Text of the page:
What is an Environmental Forensic Scientist?

Forensic science is the application of science to legal cases. Forensic science technicians help investigate crimes by collecting and analyzing physical evidence. Environmental forensic science applies scientific methods to the investigation of environmental crimes and contamination events.

Forensic scientists use their skill and knowledge of chemistry and geology to study contamination events and determine their origins. They may collect samples on-site, analyze the samples in the laboratory, and assess the geology of a particular site to determine how chemical contaminants may have migrated through the environment. They may testify in court about their findings.

What Does a Forensic Scientist Do?

While there are different types of forensic scientists, most of them perform many of the same duties, like using chemical methods to test evidence taken from crime scenes in the laboratory. They must be detail-oriented, keeping records and writing reports on their techniques and findings. Some may collect samples from the scene themselves, cataloging the evidence and following established procedures to store and preserve it correctly. Environmental forensic scientists may also examine the geology and hydrology (water features and flow) of contaminated sites and surrounding areas to determine how pollutants have traveled through them, and where they came from.

While this career is science-based, communication skills are also very important. Forensic scientists must write reports of their findings and be able to explain their reports to lawyers. They may also be called upon in court to explain the investigative process in detail, including which samples were tested, how they were tested, the reliability of those tests, what the results were, and why they're relevant.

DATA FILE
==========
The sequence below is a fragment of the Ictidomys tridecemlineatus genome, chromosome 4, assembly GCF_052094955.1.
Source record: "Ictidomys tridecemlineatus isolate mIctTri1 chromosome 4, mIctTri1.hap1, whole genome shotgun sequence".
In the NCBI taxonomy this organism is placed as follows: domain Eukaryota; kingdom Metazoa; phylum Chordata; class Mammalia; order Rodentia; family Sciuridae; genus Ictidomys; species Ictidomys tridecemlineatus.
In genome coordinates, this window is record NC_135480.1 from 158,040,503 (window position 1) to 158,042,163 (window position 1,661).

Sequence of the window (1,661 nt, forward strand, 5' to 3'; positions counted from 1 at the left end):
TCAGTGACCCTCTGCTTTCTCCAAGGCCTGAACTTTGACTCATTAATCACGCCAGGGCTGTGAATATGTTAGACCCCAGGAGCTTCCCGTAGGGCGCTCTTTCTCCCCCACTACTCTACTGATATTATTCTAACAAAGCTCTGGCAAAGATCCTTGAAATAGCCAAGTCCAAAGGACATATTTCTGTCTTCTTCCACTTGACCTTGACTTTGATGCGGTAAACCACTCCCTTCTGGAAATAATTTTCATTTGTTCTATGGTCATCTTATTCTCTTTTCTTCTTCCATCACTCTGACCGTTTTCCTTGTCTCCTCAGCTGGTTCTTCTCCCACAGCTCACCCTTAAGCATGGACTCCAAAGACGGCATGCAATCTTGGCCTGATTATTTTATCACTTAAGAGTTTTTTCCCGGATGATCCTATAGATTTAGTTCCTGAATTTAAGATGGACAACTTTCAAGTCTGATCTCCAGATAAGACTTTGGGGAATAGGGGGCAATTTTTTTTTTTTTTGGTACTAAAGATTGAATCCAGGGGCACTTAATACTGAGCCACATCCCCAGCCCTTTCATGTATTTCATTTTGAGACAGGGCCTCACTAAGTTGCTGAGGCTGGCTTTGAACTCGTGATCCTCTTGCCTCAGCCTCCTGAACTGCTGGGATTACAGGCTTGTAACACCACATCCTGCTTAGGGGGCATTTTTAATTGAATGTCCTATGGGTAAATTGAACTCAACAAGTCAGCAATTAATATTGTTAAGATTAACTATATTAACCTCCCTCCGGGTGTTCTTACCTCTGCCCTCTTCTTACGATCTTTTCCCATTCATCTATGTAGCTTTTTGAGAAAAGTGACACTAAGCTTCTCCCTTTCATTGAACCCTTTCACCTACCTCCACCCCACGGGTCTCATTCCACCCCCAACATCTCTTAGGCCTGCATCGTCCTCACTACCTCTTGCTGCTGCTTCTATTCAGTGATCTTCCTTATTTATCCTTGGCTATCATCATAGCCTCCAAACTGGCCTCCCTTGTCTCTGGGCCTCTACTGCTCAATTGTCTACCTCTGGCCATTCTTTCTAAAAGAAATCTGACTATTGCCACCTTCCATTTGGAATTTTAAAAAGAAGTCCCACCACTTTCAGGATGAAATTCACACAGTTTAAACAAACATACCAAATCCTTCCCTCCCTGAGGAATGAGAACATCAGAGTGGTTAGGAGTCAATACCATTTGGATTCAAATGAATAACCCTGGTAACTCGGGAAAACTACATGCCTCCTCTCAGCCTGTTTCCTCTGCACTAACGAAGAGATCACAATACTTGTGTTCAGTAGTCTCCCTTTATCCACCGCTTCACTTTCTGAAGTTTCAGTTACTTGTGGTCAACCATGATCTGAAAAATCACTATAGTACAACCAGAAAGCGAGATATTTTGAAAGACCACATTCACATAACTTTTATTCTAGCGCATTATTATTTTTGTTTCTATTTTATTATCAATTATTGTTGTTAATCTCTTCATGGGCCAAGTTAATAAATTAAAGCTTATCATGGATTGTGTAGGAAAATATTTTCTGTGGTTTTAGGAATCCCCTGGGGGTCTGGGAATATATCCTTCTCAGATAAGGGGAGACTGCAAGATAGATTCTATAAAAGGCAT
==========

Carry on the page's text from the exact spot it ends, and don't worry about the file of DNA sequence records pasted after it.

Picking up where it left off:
Environmental forensic scientists are valuable professionals who help protect public health and the environment. Unfortunately, the environment is subject to the "tragedy of the commons", and contamination is often seen as "collateral damage" - the price paid for civilization. Forensic scientists help ensure that those who contaminate the environment illegally are discovered and brought to justice. They may also save taxpayers cleanup dollars by identifying who should be legally responsible for cleanup costs.

Where Does a Forensic Scientist Work?

Most forensic scientists work in federal, state, and local governments. Environmental forensic scientists may have to work outside when collecting samples in the field or assessing the geology of a contaminated site. Travel to sites under investigation may be required. Forensic scientists also spend much of their time in laboratories. They may need to wear safety equipment when working in the field or in laboratories to avoid exposure to environmental toxins. They usually work a standard work week, though regular forensic scientists who work on violent crimes for local police departments may work longer hours or be "on call".

What Is the Average Forensic Scientist Salary?

The median annual wage for forensic science technicians overall was $52,840 as of May 2012.

StateTotal EmploymentBottom 25%Median SalaryTop 75%
District of Columbia290$56,700$69,670$83,960
New Jersey100$48,500$54,260$64,120
New Mexico80$43,790$54,020$64,160
New York600$50,270$61,690$73,070
North Carolina330$35,010$41,550$50,700
South Carolina80$33,100$40,310$51,150
West Virginia150$30,940$40,320$53,120

Table data taken from BLS (http://www.bls.gov/oes/current/oes194092.htm)

Environmental Forensic Science Jobs

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Forensic scientists gather information and evidence about a specific set of past events and then use this data in a judicial court to determine innocence or guilt under the law. Forensic scientists are often employed by the criminal branch of the legal system in order to ensure that their ethics on a case are above reproach. While jobs do vary between financial forensics, IT forensics, and crime scene forensics, the tasks listed below are common to all roles: